From September to December 2015, I worked as a Project Manager for a UK charity that focuses on youth leadership and sustainable development in developing countries. My first project was situated in Isiquí, a village in rural Nicaragua. The project’s goal was to rebuild the 28-year old water system, thus improving the water quality. The team consisted of myself and two other volunteer PMs, plus a group of 14 teenage Venturers. Once begun, we quickly noticed that the project was much less effective than expected.
Isiquí, it turned out, did already have access to potable water through water filters supplied by Rotary Club. Additionally, only a small part of the community actually engaged with our work and benefited financially from our presence in the village. In an effort to make the project more worthwhile, we decided to change host families to include poorer sections of the community. Our attempt, however, led nowhere, getting stuck in a web of local political and social ambitions. Having set aside three months of my time to contribute to what I hoped would be a worthwhile effort, I found that immensely frustrating. Isiquí seemed to represent, in a nutshell, what was wrong with what we call sustainable development, and how difficult it is to get help to where it is most needed - even on the level of a single community. One meeting in particular stuck in my mind. I wrote this blog post while I was still offline in Nicaragua.
Meetings, unfortunately, are an essential part of any project, anywhere in the world. This particular meeting I was sitting in had been called by our host mothers, who had heard rumors that we were considering changing host families for the second group of venturers, due to arrive in a couple of days. They were not amused. Taking things into their own hands, they had asked myself and the other two Project Managers, the village leaders Don C and Don H, and a representative of our local Project Partner to join them for a chat on Don C’s front porch. If it was up to them, the host families would remain unchanged.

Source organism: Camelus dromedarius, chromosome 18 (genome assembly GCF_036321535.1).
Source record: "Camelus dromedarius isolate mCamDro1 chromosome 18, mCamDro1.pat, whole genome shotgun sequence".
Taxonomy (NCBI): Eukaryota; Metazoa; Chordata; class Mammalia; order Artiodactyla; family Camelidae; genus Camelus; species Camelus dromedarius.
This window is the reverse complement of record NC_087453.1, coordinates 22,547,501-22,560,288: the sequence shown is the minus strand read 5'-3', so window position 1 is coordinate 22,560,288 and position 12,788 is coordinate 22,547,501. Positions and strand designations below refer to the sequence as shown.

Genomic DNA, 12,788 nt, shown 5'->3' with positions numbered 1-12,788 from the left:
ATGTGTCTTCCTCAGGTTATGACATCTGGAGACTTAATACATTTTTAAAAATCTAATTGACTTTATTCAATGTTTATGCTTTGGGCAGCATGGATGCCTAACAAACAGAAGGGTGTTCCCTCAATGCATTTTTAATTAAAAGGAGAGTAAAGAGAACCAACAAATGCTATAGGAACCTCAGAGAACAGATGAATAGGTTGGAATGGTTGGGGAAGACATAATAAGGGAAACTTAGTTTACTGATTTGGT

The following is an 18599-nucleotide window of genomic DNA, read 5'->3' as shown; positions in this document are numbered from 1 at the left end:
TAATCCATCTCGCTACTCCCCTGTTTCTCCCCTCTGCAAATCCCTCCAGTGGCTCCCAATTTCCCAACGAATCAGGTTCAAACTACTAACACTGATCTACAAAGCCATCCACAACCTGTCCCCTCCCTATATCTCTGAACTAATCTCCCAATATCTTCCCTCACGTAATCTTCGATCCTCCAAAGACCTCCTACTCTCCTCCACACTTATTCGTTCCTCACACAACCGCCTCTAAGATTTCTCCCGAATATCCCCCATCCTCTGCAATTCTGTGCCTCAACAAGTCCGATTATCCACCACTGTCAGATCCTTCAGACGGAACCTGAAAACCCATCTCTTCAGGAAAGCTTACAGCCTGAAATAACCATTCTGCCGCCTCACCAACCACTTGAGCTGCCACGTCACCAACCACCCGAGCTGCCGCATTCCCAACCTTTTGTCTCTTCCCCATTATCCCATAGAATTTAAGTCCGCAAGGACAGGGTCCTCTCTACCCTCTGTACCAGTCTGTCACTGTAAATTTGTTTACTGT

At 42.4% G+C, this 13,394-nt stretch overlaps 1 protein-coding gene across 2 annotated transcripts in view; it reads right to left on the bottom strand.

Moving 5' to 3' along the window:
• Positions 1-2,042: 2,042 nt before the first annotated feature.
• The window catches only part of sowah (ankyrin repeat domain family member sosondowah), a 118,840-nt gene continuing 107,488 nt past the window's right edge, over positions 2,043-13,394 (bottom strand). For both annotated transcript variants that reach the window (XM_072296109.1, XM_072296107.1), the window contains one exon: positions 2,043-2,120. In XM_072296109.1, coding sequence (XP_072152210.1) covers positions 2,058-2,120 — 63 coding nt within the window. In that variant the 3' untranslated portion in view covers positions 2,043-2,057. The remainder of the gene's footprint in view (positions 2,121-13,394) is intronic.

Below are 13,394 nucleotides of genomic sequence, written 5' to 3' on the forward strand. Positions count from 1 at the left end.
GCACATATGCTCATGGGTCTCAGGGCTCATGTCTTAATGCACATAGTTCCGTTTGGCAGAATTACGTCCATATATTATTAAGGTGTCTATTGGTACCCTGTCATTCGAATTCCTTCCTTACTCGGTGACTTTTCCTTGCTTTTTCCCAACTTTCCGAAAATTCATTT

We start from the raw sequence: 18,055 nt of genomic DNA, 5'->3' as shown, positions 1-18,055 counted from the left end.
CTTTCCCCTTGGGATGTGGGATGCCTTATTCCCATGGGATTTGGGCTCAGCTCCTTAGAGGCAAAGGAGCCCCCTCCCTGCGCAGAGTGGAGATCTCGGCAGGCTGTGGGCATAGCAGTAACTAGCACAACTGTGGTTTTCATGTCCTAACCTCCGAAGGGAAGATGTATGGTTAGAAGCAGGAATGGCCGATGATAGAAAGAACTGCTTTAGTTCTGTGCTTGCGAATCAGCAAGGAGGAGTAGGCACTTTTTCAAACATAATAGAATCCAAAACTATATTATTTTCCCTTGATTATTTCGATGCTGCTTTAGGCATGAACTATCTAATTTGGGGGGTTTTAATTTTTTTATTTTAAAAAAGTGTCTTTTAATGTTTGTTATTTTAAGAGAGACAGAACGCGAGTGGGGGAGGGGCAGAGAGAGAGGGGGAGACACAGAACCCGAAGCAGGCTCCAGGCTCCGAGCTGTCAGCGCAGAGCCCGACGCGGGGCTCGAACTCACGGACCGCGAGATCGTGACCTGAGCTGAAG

We started off with greetings, and mutual confirmations of how much we enjoyed each others company. They had loved hosting us and the teenagers for the last few weeks, and we confirmed that everyone had felt very welcomed by the families. That being established, one of the host mothers got more specific. One of the reasons we had enjoyed our stay so much, she explained, was that the process of vetting host families was a long and arduous one, and that only the most suitable families of Isiquí had been selected. The village leaders nodded in agreement. With other families, they pointed out, they could not guarantee the safety and comfort of the venturers. Alcohol abuse was rampant, they suggested, surely we did not want the Venturers to be exposed to that kind of influence, especially since we were running a dry expedition? “Of course not,” I assured them, thinking to myself how strange it was that every other family in a village of 120 households had a drinking problem. Pleased, Don H shifted his weight: “Then why would you want to change host families?” Was it that we thought that the current families weren’t deserving of the extra income, just because they lived in the nicest houses in the village? Surely, we were aware that the stipend of 4USD per day and venturer did not cover the true costs of hosting them. “Yes,” Don C nodded in agreement, “4USD only pays for condiments on top of rice and beans”.